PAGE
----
Today's Top Alzheimer's News

Banner Alzheimer's Institute Colombia research update, the need for greater collaboration in the pharmaceutical industry, the link between heart disease and dementia in older women (read more).   

Must reads

  • A January 2, 2014 Huffington Post piece by Dr. Pierre Tariot, director of the Banner Alzheimer's Institute, highlighted the institute's study of a large family in Colombia who carry a rare genetic mutation that increases their risk of early onset Alzheimer's. According to Dr. Tariot, "This is only the first step in a long journey and we know the stakes -- and the potential rewards -- are very high. More than 5 million Americans currently live with Alzheimer's and a new case is diagnosed approximately every 69 seconds. Nationally and globally, the disease is accelerating at an alarming rate. The fiscal threat to Medicare and Medicaid due to this burden of patients is extraordinary, in addition to the heartbreaking toll it takes on entire families around the world."
  • A January 2, 2014 Motley Fool article reported on the need for greater collaboration in the pharmaceutical industry. According to the article, "There is a parallel with Alzheimer's today. Alzheimer's, as we know, is a very difficult scientific challenge. The industry has spent well over $10 billion trying to crack that challenge, unsuccessfully. We keep throwing compounds at the disease, hoping it's going to work. We've thrown over 200 such treatments at the disease, unsuccessfully.One thing that we have not, is shared our experience with what works and what doesn't work, so that we can learn from each other's failures. Today, you have this paradoxical situation where a number of companies are pursuing treatments, pursuing targets, that have been abandoned by other companies after spending billions of dollars investigating the same targets. But because we don't have the sharing of that knowledge, we keep repeating our mistakes."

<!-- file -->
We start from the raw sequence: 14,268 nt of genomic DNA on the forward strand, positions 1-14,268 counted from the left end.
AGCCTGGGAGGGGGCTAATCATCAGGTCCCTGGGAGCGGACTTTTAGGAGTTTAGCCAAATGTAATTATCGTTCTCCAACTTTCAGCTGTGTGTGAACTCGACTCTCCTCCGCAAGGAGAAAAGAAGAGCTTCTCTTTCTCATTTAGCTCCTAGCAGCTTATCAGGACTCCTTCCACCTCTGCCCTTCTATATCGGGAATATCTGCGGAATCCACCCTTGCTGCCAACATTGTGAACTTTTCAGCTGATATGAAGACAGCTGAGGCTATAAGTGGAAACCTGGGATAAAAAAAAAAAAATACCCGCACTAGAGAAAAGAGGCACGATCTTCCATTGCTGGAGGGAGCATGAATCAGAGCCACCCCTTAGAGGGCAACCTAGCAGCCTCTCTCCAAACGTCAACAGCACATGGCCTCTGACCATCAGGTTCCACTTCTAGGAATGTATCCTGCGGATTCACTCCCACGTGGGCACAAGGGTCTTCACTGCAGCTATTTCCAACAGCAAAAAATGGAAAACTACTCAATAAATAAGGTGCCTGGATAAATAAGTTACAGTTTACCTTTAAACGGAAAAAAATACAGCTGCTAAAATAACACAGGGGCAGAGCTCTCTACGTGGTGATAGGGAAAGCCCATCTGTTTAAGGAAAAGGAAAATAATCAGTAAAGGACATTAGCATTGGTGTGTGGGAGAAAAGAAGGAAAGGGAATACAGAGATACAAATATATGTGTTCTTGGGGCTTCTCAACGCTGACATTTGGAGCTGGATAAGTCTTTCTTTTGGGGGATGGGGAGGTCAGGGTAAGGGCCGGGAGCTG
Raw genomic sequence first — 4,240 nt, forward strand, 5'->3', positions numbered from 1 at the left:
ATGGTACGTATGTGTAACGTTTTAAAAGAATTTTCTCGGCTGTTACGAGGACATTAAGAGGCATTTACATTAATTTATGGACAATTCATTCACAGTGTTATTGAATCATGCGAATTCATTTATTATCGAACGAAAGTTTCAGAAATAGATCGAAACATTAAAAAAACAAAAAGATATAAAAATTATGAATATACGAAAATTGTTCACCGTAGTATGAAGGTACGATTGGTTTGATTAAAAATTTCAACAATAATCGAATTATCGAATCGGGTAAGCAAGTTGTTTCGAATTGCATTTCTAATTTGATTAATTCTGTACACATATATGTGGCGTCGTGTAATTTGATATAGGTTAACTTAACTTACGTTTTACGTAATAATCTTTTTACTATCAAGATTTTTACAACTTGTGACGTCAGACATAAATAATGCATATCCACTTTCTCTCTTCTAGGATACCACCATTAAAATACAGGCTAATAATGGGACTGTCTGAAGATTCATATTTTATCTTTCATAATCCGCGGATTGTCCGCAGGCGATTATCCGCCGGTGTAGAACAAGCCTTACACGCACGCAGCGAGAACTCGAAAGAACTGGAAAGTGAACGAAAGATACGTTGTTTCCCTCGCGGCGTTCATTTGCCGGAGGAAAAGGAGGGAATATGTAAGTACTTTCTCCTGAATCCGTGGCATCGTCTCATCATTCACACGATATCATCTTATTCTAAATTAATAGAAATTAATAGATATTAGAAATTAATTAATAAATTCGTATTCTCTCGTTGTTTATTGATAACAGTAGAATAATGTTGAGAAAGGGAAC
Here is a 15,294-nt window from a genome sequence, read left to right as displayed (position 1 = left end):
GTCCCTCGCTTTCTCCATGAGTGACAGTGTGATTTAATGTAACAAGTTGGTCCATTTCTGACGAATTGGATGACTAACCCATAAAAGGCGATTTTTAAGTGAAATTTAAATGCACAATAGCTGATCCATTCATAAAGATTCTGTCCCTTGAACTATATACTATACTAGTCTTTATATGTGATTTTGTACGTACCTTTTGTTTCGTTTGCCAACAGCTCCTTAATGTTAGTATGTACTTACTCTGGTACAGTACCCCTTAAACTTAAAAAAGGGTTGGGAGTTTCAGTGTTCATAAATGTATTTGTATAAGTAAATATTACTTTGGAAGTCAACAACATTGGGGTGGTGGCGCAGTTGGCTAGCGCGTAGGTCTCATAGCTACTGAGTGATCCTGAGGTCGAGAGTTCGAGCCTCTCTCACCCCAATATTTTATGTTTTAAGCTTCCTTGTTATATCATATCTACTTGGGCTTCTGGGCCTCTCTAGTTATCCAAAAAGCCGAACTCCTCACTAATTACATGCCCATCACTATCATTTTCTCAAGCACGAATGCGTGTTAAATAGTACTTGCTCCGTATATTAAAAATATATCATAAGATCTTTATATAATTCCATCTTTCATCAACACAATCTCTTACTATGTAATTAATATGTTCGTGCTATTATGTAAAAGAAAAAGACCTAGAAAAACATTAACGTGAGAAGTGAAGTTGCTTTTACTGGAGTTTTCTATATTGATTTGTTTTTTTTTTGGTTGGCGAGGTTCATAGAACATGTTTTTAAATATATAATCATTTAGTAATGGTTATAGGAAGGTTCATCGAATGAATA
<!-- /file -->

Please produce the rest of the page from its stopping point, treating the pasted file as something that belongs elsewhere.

Research and science 

  • A January 2, 2014 Reuters article reported that "Older women with a history of heart trouble were more likely to develop thinking and memory problems than those without heart disease." According to the article, "Understanding the connection between heart disease and dementia is important because heart disease is reversible but Alzheimer's disease is not, O'Brien said."
  • More on the drop in US biomedical research funding. A January 2, 2014 UPI article reported "The United States no longer leads the world in biomedical research; it fell from 51 percent in 2007 to 45 percent in 2012, but Asia spent more, researchers say." Also reported on by US News & World ReportThe Examiner, and Voice of America

Press release

 

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